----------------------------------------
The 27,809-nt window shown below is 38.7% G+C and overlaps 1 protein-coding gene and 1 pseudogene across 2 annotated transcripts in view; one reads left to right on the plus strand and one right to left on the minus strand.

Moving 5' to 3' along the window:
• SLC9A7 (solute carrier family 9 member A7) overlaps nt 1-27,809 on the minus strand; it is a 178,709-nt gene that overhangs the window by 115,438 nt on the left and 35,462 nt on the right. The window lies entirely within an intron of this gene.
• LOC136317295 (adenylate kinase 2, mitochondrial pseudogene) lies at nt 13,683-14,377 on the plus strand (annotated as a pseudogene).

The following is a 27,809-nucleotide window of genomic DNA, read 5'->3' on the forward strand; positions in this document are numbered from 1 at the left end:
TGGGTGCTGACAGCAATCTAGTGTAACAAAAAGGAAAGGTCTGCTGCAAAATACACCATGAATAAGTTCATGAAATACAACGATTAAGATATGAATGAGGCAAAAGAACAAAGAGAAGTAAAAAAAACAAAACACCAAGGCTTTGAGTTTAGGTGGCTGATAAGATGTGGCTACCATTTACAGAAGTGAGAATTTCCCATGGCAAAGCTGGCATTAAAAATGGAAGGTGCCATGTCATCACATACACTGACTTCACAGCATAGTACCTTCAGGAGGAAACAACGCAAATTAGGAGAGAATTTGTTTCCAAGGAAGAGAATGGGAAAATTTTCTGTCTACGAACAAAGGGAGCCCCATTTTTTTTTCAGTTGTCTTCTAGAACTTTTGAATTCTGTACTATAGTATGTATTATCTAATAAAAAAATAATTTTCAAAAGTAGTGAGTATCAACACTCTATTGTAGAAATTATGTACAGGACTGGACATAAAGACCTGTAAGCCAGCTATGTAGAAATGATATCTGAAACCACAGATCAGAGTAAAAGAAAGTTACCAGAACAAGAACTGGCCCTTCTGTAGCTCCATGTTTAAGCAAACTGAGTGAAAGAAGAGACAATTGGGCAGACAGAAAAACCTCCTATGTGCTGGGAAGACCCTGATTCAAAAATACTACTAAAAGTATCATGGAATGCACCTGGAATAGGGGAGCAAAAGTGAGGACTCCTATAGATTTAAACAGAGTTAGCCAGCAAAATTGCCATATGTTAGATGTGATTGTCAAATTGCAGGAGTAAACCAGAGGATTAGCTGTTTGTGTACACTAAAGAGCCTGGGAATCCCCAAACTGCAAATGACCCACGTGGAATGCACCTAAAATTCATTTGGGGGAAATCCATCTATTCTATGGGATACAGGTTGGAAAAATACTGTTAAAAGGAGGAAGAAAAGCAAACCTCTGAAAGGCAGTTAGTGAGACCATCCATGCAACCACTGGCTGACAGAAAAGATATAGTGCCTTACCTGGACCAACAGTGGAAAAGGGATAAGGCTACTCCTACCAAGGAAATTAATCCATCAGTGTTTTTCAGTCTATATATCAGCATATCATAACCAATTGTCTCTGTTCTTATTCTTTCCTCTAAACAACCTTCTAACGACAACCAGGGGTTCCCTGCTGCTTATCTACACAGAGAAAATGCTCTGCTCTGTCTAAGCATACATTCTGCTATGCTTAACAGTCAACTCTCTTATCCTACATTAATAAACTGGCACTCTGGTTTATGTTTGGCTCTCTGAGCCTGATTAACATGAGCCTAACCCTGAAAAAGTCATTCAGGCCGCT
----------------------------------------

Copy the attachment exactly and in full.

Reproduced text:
The 27,809-nt window shown below is 38.7% G+C and overlaps 1 protein-coding gene and 1 pseudogene across 2 annotated transcripts in view; one reads left to right on the plus strand and one right to left on the minus strand.

Moving 5' to 3' along the window:
• SLC9A7 (solute carrier family 9 member A7) overlaps nt 1-27,809 on the minus strand; it is a 178,709-nt gene that overhangs the window by 115,438 nt on the left and 35,462 nt on the right. The window lies entirely within an intron of this gene.
• LOC136317295 (adenylate kinase 2, mitochondrial pseudogene) lies at nt 13,683-14,377 on the plus strand (annotated as a pseudogene).

The following is a 27,809-nucleotide window of genomic DNA, read 5'->3' on the forward strand; positions in this document are numbered from 1 at the left end:
TGGGTGCTGACAGCAATCTAGTGTAACAAAAAGGAAAGGTCTGCTGCAAAATACACCATGAATAAGTTCATGAAATACAACGATTAAGATATGAATGAGGCAAAAGAACAAAGAGAAGTAAAAAAAACAAAACACCAAGGCTTTGAGTTTAGGTGGCTGATAAGATGTGGCTACCATTTACAGAAGTGAGAATTTCCCATGGCAAAGCTGGCATTAAAAATGGAAGGTGCCATGTCATCACATACACTGACTTCACAGCATAGTACCTTCAGGAGGAAACAACGCAAATTAGGAGAGAATTTGTTTCCAAGGAAGAGAATGGGAAAATTTTCTGTCTACGAACAAAGGGAGCCCCATTTTTTTTTCAGTTGTCTTCTAGAACTTTTGAATTCTGTACTATAGTATGTATTATCTAATAAAAAAATAATTTTCAAAAGTAGTGAGTATCAACACTCTATTGTAGAAATTATGTACAGGACTGGACATAAAGACCTGTAAGCCAGCTATGTAGAAATGATATCTGAAACCACAGATCAGAGTAAAAGAAAGTTACCAGAACAAGAACTGGCCCTTCTGTAGCTCCATGTTTAAGCAAACTGAGTGAAAGAAGAGACAATTGGGCAGACAGAAAAACCTCCTATGTGCTGGGAAGACCCTGATTCAAAAATACTACTAAAAGTATCATGGAATGCACCTGGAATAGGGGAGCAAAAGTGAGGACTCCTATAGATTTAAACAGAGTTAGCCAGCAAAATTGCCATATGTTAGATGTGATTGTCAAATTGCAGGAGTAAACCAGAGGATTAGCTGTTTGTGTACACTAAAGAGCCTGGGAATCCCCAAACTGCAAATGACCCACGTGGAATGCACCTAAAATTCATTTGGGGGAAATCCATCTATTCTATGGGATACAGGTTGGAAAAATACTGTTAAAAGGAGGAAGAAAAGCAAACCTCTGAAAGGCAGTTAGTGAGACCATCCATGCAACCACTGGCTGACAGAAAAGATATAGTGCCTTACCTGGACCAACAGTGGAAAAGGGATAAGGCTACTCCTACCAAGGAAATTAATCCATCAGTGTTTTTCAGTCTATATATCAGCATATCATAACCAATTGTCTCTGTTCTTATTCTTTCCTCTAAACAACCTTCTAACGACAACCAGGGGTTCCCTGCTGCTTATCTACACAGAGAAAATGCTCTGCTCTGTCTAAGCATACATTCTGCTATGCTTAACAGTCAACTCTCTTATCCTACATTAATAAACTGGCACTCTGGTTTATGTTTGGCTCTCTGAGCCTGATTAACATGAGCCTAACCCTGAAAAAGTCATTCAGGCCGCT